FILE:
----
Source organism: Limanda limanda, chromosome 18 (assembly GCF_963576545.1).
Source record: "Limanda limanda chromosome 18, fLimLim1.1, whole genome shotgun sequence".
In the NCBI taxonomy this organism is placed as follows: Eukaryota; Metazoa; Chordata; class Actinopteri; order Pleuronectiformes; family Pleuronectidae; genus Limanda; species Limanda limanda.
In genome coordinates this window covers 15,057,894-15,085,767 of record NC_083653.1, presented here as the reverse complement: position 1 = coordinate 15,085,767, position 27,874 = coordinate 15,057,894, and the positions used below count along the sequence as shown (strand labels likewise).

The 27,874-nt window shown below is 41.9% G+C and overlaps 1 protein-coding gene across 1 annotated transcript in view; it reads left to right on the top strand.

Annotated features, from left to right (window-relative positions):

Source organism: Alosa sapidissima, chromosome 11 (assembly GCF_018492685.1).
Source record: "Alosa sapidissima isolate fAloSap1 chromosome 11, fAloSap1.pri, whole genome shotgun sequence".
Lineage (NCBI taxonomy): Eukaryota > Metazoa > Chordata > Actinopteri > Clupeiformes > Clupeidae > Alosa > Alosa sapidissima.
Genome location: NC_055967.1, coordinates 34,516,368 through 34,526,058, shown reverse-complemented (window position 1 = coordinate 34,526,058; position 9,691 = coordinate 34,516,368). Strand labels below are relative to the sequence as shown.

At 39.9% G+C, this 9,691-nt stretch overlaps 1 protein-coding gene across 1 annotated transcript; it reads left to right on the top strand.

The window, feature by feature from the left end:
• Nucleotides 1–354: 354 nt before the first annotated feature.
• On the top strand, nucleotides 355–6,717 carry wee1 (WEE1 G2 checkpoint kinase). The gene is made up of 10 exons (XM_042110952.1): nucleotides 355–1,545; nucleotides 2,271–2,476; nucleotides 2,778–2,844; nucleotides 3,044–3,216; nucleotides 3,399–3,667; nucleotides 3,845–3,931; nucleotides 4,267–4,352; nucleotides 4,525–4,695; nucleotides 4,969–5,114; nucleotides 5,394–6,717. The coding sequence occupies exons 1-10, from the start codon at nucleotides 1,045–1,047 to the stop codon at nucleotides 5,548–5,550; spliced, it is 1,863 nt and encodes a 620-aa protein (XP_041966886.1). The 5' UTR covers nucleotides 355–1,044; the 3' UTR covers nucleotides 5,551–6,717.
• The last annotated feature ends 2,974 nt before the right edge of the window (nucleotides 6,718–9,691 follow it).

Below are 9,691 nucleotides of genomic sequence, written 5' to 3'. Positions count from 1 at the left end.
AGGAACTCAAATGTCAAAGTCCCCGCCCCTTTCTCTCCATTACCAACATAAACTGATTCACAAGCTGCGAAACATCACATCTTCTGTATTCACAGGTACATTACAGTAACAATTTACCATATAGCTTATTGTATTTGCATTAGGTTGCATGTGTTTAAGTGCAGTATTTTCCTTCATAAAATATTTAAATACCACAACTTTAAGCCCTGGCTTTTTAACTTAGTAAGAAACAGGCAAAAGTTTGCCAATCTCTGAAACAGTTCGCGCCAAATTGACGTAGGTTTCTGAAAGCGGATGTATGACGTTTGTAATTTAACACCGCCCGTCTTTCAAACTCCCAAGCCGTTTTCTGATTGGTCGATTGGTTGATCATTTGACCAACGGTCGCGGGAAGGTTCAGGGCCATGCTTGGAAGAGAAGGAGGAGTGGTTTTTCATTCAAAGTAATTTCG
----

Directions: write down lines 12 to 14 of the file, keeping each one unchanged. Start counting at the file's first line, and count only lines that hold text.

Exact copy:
The window, feature by feature from the left end:
• Nucleotides 1–354: 354 nt before the first annotated feature.
• On the top strand, nucleotides 355–6,717 carry wee1 (WEE1 G2 checkpoint kinase). The gene is made up of 10 exons (XM_042110952.1): nucleotides 355–1,545; nucleotides 2,271–2,476; nucleotides 2,778–2,844; nucleotides 3,044–3,216; nucleotides 3,399–3,667; nucleotides 3,845–3,931; nucleotides 4,267–4,352; nucleotides 4,525–4,695; nucleotides 4,969–5,114; nucleotides 5,394–6,717. The coding sequence occupies exons 1-10, from the start codon at nucleotides 1,045–1,047 to the stop codon at nucleotides 5,548–5,550; spliced, it is 1,863 nt and encodes a 620-aa protein (XP_041966886.1). The 5' UTR covers nucleotides 355–1,044; the 3' UTR covers nucleotides 5,551–6,717.